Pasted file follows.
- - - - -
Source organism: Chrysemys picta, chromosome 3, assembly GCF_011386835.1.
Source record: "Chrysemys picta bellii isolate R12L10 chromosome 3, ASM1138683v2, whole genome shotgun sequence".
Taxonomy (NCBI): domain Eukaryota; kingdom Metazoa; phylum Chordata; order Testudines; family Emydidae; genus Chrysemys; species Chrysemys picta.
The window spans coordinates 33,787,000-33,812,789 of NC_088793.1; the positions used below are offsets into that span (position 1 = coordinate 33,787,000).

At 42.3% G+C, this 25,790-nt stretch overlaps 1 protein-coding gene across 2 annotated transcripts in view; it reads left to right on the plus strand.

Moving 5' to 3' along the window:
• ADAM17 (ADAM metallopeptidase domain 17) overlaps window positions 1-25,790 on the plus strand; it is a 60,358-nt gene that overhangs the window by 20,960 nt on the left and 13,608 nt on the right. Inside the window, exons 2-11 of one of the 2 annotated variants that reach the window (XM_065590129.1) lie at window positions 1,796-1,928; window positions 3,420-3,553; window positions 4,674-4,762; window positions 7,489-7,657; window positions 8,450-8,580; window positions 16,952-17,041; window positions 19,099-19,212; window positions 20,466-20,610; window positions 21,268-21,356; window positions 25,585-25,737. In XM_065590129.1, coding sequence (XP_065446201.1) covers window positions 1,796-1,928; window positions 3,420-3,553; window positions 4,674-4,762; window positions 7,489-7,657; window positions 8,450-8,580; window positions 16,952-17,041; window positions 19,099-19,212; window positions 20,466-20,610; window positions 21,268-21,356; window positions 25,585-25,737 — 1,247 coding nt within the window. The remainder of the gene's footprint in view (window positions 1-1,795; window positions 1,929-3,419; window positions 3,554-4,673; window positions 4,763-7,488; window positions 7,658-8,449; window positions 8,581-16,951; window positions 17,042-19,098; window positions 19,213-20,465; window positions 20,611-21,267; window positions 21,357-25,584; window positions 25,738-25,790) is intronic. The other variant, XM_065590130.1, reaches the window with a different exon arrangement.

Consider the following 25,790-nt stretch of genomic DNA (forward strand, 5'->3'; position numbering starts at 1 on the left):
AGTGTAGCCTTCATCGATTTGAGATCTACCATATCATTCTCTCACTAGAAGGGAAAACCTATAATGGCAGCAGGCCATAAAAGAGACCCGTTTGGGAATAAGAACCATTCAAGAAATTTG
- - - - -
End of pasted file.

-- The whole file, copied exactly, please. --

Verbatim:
Source organism: Chrysemys picta, chromosome 3, assembly GCF_011386835.1.
Source record: "Chrysemys picta bellii isolate R12L10 chromosome 3, ASM1138683v2, whole genome shotgun sequence".
Taxonomy (NCBI): domain Eukaryota; kingdom Metazoa; phylum Chordata; order Testudines; family Emydidae; genus Chrysemys; species Chrysemys picta.
The window spans coordinates 33,787,000-33,812,789 of NC_088793.1; the positions used below are offsets into that span (position 1 = coordinate 33,787,000).

At 42.3% G+C, this 25,790-nt stretch overlaps 1 protein-coding gene across 2 annotated transcripts in view; it reads left to right on the plus strand.

Moving 5' to 3' along the window:
• ADAM17 (ADAM metallopeptidase domain 17) overlaps window positions 1-25,790 on the plus strand; it is a 60,358-nt gene that overhangs the window by 20,960 nt on the left and 13,608 nt on the right. Inside the window, exons 2-11 of one of the 2 annotated variants that reach the window (XM_065590129.1) lie at window positions 1,796-1,928; window positions 3,420-3,553; window positions 4,674-4,762; window positions 7,489-7,657; window positions 8,450-8,580; window positions 16,952-17,041; window positions 19,099-19,212; window positions 20,466-20,610; window positions 21,268-21,356; window positions 25,585-25,737. In XM_065590129.1, coding sequence (XP_065446201.1) covers window positions 1,796-1,928; window positions 3,420-3,553; window positions 4,674-4,762; window positions 7,489-7,657; window positions 8,450-8,580; window positions 16,952-17,041; window positions 19,099-19,212; window positions 20,466-20,610; window positions 21,268-21,356; window positions 25,585-25,737 — 1,247 coding nt within the window. The remainder of the gene's footprint in view (window positions 1-1,795; window positions 1,929-3,419; window positions 3,554-4,673; window positions 4,763-7,488; window positions 7,658-8,449; window positions 8,581-16,951; window positions 17,042-19,098; window positions 19,213-20,465; window positions 20,611-21,267; window positions 21,357-25,584; window positions 25,738-25,790) is intronic. The other variant, XM_065590130.1, reaches the window with a different exon arrangement.

Consider the following 25,790-nt stretch of genomic DNA (forward strand, 5'->3'; position numbering starts at 1 on the left):
AGTGTAGCCTTCATCGATTTGAGATCTACCATATCATTCTCTCACTAGAAGGGAAAACCTATAATGGCAGCAGGCCATAAAAGAGACCCGTTTGGGAATAAGAACCATTCAAGAAATTTG